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Month: February 2012 (Page 1 of 4)

Bangkok Post: “Nitirat leader attacked at Thammasat”

The Bangkok Post says that the leader of the group of academics arguing for the reform of Thailand’s royal insult laws was reportdly assaulted at Thammasat Univ. today:

Law lecturer Vorajate Pakeerat, leader of the Nitirat (enlightened jurists) group, was punched in the face by an unidentified man at Thammasat University’s Tha Phrachan campus on Wednesday afternoon, reports said.

Thanapol Aiewsakul, editor of Fah Diewkan magazine, was quoted as saying said two men arrived on the campus on a motorcycle.

They waited for Mr Vorajate in a car park in front of the law faculty building. When he showed up, one of them punched him in the face several times. Both men then fled.

Mr Vorajate suffered cuts and bruises, was left bleeding, and his spectacles were broken. He was quickly taken to Thonburi Hospital for a medical examination.

The Post story has security camera pics of the men who allegedly assaulted Vorajate.

Reminder: Previous posts on the Nitirat group and other related topics can be found via the lèse-majesté tag.

Sondhi Sentenced to 20 Years for Financial Crime

2012 02 29 sondhi

Speaking of jail sentences (see my previous post), the AP reports:

A Thai protest leader whose movement helped topple three prime ministers was sentenced Tuesday to 20 years in prison for falsifying financial documents aimed at securing a $32 million government bank loan for his media empire.

Sondhi Limthongkul faces separate charges in connection with the aggressive protests of his People’s Alliance for Democracy, or Yellow Shirts, who in 2008 occupied the prime minister’s offices for three months and Bangkok’s two airports for a week. The group is still active, though less influential.

The 64-year-old Sondhi pleaded guilty to crimes involving documents he submitted for his Manager Media Group to secure a 1 billion baht loan in 1997 from the state Krung Thai Bank.

He was sentenced to five years each on 17 counts, but the 85-year term was halved because he pleaded guilty. The final sentence was capped at 20 years because it is the maximum allowable on the charge.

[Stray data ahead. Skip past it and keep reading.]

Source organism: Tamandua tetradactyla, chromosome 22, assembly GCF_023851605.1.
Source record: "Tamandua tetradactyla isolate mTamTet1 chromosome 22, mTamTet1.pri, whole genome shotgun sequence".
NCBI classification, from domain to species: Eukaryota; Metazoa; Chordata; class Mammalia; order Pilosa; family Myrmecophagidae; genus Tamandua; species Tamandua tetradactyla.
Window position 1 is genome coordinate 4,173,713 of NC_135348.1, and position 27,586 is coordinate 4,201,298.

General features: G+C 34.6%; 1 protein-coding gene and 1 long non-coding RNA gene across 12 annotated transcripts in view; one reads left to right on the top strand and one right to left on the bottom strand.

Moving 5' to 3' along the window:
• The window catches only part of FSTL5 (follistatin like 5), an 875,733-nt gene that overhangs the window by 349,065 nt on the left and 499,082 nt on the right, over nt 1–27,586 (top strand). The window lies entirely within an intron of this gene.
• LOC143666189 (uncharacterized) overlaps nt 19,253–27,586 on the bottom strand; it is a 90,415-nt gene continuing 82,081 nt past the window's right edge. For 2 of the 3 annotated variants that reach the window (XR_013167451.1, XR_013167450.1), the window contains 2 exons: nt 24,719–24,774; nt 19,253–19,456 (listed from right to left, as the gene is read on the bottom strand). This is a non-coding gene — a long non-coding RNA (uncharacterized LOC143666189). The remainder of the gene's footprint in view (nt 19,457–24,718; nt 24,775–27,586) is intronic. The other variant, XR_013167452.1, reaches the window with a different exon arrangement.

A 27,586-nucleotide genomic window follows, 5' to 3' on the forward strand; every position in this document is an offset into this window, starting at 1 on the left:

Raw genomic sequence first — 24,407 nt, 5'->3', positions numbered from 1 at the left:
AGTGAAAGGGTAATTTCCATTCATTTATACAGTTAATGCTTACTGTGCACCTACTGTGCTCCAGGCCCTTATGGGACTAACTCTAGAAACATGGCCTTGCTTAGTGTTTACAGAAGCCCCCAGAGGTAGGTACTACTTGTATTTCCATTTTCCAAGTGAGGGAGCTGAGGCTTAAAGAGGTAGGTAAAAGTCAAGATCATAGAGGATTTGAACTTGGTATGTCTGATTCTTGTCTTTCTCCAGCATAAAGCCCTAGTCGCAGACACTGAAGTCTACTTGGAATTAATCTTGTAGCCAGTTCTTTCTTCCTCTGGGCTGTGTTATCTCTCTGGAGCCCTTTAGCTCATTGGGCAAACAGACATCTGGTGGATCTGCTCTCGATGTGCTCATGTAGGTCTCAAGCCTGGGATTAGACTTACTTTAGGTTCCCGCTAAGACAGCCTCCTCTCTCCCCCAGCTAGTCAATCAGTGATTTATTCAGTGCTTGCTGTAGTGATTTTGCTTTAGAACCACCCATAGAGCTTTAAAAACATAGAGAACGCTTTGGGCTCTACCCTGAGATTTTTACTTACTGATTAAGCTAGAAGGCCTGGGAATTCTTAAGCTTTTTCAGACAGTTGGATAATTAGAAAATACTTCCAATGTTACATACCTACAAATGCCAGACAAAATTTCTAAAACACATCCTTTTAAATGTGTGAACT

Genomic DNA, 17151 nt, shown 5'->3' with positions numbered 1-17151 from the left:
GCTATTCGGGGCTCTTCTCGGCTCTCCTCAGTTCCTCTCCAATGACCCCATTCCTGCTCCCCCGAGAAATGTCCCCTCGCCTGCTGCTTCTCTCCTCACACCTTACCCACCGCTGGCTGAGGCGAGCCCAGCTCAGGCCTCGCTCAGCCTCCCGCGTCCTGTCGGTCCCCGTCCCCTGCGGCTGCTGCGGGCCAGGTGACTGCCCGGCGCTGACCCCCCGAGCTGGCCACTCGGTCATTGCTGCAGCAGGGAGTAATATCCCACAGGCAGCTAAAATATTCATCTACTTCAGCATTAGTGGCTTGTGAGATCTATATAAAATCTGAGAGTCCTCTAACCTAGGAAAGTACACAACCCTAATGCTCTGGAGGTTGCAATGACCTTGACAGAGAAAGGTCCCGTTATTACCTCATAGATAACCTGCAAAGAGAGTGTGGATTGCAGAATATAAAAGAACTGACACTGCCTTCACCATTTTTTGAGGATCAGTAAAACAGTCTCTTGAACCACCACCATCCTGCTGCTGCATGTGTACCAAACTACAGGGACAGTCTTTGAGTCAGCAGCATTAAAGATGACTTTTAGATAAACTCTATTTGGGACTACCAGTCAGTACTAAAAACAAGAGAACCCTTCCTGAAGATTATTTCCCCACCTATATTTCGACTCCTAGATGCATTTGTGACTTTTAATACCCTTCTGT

He was later released on 10 million baht ($328,000) bail pending appeal of his sentence.

There are also stories from the Bangkok Post and The Nation.

(All emphasis mine.)

UPDATE: This Bloomberg story provides more details on Sondhi’s background. There’s also an AFP story.

UPDATE 2: The WSJ’s Southeast Asia Real Time reports that analysts suggest Sondhi “…is likely to serve at least some time behind bars.”

(Image: Bangkok Post.)

Red Shirt Jailed for Lèse-majesté

Bloomberg reports today:

A Thai man who helped lead anti- government protests was sentenced to seven and half years in jail for insulting the royal family.

Surachai Danwattananusorn, 68, had a 15-year prison term cut in half because he pleaded guilty to the charges, Bangkok’s Criminal Court said today. His legal team will seek a royal pardon, even as police investigate an additional complaint against Surachai, lawyer Karom Ponpornklang told reporters.

“Surachai has accused the monarchy of being behind protests and conflicts in the country,” the court said in its ruling. “This is not true as the monarchy’s activities are for the benefit of Thai people. His move is considered a severe offense and does not deserve a suspended punishment. He’s mature and he still does this.”

The AP says:

A Thai court has sentenced a member of the Red Shirt political movement to 7 1/2 years imprisonment for remarks judged to have insulted the country’s monarchy.

The court ruled Tuesday that 70-year-old Surachai Danwattananusorn made speeches against the monarchy three times in 2010.

Surachai was a communist insurgent in Thailand in the 1970s and was imprisoned in the 1980s. More recently he has led a faction of the Red Shirts, who that took to the streets and clashed with the military in 2010.

There are also stories from Reuters, the BBC, the Bangkok Post, and MCOT.

(Note that reports of his precise age are inconsistent.)

3 More Iranians Questioned over Alleged Bangkok Bomb Plot

The AP reports today:

Thai investigators questioned three more Iranian citizens Monday for possible links to an alleged bomb plot that was discovered in Bangkok on Valentine’s Day.